Hippolyte Taine  

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"The second major assumption was nationalism. It is no accident that German philology and Germanic textual criticism coincided with the dynamic rise of the German national consciousness (and let us not forget that it was on the genius of the German scholars that the rest of Europe, England, and America drew so heavily). As Herder, the Grimm brothers, and the whole lineage of German literary teachers and critics were frank to proclaim, the study of one's own literary past played a vital part in affirming national identity. To this point of view Taine and the historical positivists added the theory that one gets to know the unique racial genius of a people, of one's own people, by studying its literature. Everywhere the history of modern literary studies shows the mark of this nationalist ideal of the mid-and late-nineteenth century." --"To Civilize Our Gentlemen" (1965) by George Steiner

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Hippolyte Adolphe Taine (April 21, 1828 - March 5, 1893) was a French critic and historian. He was the chief theoretical influence of French naturalism, a major proponent of sociological positivism, and one of the first practitioners of historicist criticism. Literary historicism as a critical movement has been said to originate with him. Taine is particularly remembered for his three-pronged approach to the contextual study of a work of art, based on the aspects of what he called race, milieu, and moment.

Taine had a profound effect on French literature; the 1911 Encyclopedia Britannica asserted that "the tone which pervades the works of Zola, Bourget and Maupassant can be immediately attributed to the influence we call Taine's."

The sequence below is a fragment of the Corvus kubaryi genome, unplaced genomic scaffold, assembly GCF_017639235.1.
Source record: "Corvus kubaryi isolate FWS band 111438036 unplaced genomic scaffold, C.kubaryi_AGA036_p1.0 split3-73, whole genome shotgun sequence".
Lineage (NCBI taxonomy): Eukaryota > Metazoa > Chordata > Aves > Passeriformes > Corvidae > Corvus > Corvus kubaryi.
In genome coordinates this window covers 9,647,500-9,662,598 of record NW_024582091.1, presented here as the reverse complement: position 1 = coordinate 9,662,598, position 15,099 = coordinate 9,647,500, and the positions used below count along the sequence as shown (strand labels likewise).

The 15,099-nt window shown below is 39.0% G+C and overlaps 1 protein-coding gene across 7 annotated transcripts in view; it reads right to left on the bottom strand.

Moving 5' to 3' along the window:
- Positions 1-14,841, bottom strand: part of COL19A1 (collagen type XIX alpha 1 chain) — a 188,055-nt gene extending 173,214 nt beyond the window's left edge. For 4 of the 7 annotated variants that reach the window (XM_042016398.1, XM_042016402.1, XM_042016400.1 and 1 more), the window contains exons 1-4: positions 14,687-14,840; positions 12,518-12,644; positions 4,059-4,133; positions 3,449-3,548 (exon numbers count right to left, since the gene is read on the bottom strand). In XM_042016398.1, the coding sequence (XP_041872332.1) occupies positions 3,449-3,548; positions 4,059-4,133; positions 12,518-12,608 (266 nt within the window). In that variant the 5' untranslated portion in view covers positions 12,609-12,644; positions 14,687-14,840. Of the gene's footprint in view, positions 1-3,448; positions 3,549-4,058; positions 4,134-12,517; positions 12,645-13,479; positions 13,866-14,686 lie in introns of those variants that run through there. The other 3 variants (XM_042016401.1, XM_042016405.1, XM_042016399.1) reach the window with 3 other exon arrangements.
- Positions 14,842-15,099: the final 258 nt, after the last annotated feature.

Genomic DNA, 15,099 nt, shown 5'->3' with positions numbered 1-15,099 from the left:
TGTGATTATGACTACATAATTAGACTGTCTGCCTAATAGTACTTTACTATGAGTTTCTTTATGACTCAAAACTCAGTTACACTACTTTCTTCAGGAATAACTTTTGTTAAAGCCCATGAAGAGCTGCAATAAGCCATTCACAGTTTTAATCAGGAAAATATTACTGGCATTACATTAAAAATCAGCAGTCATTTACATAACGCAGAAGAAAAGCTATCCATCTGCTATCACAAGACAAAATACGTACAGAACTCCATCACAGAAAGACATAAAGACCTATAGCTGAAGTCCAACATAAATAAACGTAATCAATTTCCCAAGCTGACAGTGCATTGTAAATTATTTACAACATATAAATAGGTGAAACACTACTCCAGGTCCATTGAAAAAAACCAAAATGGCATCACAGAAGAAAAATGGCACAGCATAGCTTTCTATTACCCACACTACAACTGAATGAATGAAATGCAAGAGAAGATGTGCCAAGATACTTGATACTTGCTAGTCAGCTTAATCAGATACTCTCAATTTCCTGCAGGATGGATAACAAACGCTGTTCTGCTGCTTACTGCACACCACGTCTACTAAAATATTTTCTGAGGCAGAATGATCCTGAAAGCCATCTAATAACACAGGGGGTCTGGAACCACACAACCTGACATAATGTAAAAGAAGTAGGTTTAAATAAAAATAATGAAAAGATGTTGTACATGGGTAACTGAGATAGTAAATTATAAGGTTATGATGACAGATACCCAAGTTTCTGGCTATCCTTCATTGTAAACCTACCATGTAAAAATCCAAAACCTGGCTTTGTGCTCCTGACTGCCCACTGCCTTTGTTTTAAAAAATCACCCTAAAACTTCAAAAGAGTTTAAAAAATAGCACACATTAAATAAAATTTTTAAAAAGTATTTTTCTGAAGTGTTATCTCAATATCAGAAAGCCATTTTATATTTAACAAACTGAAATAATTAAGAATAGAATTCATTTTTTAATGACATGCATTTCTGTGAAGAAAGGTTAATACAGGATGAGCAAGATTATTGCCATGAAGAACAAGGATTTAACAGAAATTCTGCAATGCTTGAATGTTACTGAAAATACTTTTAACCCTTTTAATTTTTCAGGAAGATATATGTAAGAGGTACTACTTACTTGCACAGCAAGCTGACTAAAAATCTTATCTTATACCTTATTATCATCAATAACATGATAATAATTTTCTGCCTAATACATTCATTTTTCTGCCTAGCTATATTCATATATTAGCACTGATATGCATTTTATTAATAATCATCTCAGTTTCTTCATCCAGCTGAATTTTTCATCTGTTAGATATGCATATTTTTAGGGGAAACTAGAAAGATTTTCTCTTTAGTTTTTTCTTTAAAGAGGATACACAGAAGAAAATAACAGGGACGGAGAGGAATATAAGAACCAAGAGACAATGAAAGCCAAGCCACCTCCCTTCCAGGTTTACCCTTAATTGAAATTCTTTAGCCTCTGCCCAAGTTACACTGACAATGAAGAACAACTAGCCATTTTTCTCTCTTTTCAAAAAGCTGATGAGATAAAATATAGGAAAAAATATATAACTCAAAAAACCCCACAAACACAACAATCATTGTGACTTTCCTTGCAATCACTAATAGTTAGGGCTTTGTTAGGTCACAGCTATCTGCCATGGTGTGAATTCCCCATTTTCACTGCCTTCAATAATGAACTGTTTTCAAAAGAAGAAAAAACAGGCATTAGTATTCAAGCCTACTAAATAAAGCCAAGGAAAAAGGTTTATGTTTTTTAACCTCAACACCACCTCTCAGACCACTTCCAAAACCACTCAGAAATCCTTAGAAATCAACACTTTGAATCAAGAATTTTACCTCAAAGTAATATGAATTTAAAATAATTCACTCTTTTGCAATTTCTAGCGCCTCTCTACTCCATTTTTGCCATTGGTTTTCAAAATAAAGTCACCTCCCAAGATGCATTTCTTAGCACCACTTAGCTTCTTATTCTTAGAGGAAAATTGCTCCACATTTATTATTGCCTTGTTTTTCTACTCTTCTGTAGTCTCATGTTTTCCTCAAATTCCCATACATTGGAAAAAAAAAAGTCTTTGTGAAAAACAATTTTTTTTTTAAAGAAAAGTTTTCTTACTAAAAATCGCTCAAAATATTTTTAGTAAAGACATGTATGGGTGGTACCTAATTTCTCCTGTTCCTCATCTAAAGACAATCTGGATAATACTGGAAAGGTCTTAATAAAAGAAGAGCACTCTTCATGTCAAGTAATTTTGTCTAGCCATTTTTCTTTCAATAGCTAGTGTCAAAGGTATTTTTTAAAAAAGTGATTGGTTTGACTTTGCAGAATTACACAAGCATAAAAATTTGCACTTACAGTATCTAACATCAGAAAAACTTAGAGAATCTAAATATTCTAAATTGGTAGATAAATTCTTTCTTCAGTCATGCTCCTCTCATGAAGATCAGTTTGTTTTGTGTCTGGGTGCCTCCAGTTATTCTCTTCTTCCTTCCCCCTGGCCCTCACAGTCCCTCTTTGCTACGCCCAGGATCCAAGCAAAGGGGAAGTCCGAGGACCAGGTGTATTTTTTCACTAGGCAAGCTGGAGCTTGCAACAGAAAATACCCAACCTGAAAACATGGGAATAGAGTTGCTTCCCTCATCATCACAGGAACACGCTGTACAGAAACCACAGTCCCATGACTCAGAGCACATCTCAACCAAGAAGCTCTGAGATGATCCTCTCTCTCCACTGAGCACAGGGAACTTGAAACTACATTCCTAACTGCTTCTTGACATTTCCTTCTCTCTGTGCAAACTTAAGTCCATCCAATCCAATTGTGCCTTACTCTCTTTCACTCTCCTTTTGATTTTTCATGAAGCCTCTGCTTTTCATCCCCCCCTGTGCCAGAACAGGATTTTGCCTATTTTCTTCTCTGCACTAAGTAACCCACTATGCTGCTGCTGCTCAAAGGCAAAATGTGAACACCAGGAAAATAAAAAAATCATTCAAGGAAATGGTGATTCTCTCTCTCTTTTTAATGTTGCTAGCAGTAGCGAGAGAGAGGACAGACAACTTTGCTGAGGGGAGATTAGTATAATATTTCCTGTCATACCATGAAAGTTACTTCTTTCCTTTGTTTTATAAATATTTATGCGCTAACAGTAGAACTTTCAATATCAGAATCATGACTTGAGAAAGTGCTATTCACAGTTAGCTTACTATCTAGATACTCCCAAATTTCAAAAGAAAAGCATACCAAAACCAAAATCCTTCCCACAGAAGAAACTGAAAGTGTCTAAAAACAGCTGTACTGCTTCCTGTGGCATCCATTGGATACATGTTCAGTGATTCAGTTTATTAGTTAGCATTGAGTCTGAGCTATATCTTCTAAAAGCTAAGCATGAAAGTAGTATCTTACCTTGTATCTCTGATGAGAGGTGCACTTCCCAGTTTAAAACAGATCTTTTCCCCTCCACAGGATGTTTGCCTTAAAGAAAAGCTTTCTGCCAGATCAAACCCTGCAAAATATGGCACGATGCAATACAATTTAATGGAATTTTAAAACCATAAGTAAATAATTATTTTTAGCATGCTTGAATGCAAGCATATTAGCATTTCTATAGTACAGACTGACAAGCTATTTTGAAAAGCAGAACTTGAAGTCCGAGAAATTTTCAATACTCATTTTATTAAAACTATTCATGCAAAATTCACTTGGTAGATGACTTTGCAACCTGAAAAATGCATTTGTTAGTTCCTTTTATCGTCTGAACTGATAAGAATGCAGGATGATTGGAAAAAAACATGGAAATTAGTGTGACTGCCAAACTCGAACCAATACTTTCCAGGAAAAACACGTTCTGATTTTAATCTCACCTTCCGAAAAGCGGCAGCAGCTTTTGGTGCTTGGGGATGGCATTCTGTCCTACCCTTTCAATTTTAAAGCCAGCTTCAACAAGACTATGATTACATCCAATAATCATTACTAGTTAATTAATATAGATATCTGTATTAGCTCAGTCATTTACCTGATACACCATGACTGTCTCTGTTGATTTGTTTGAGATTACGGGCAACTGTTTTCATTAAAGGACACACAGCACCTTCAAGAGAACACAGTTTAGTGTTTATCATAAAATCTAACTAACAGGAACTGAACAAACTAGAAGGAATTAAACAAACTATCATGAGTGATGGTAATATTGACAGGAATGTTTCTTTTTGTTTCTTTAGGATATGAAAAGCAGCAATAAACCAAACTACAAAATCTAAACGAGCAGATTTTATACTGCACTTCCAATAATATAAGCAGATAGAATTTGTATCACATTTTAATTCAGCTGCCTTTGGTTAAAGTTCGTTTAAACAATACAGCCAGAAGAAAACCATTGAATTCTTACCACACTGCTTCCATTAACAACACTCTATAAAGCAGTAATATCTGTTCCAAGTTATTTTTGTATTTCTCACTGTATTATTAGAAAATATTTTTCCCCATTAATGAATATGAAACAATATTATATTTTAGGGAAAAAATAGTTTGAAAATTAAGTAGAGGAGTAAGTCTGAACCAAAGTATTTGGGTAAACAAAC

Race, milieu and moment

Taine is best known now for his attempt at a scientific account of literature, based on the categories of race, milieu, and moment. Taine used these words in French (race, milieu et moment); the terms have become widespread in literary criticism in English, but are used in this context in senses closer to the French meanings of the words than the English meanings, which are, roughly, "nation", "environment" or "situation", and "time".

Taine argued that literature was largely the product of the author's environment, and that an analysis of that environment could yield a perfect understanding of the work of literature. In this sense he was a sociological positivist (see Auguste Comte), though with important differences. Taine did not mean race in the specific sense now common, but rather the collective cultural dispositions that govern everyone without their knowledge or consent. What differentiates individuals within this collective "race", for Taine, was milieu: the particular circumstances that distorted or developed the dispositions of a particular person. The "moment" is the accumulated experiences of that person, which Taine often expressed as momentum; to some later critics, however, Taine's conception of moment seemed to have more in common with Zeitgeist.

Though Taine coined and popularized the phrase "race, milieu, et moment," the theory itself has roots in earlier attempts to understand the aesthetic object as a social product rather than a spontaneous creation of genius. Taine seems to have drawn heavily on the philosopher Johann Gottfried Herder's ideas of volk (people) and nation in his own concept of race; the Spanish writer Emilia Pardo Bazán has suggested that a crucial predecessor to Taine's idea was the work of Germaine de Staël on the relationship between art and society.

Major works

Taine's principal works, in chronological order, are:

  • De personis Platonicis. Essai sur les fables de La Fontaine (1853)
  • Essai sur Tite-Live (1854)
  • Voyage aux eaux des Pyrénées (1855)
  • Les philosophes français du XIXe siècle (1856)
  • Essais de critique et d'histoire (1857)
  • La Fontaine et ses fables (1860)
  • Histoire de la littérature anglaise, 4 vol. L'idéalisme anglais, étude sur Carlyle. Le positivisme anglais, étude sur Stuart Mill (1864)
  • Les écrivains anglais contemporains. Nouveaux essais de critique et d'histoire. *Philosophie de l'art (1865)
  • Philosophie de l'art en Italie. Voyage en Italie (1866)
  • Notes sur Paris. L'idéal dans l'art (1867)
  • Philosophie de l'art dans les Pays-Bas (1868)
  • Philosophie de l'art en Grèce (1869)
  • De l'intelligence (2 vol., 1870)
  • Du suffrage universel et de la manière de voter. Un séjour en France de 1792 à 1795. Notes sur l'Angleterre (1871)
  • Origines de la France contemporaine (1876–1894):
    • Vol. I: L'ancien régime
    • Vols. II through IV: La Révolution
    • Vols. V and VI: Le Régime moderne
  • Derniers essais de critique et d'histoire (1894)

See also

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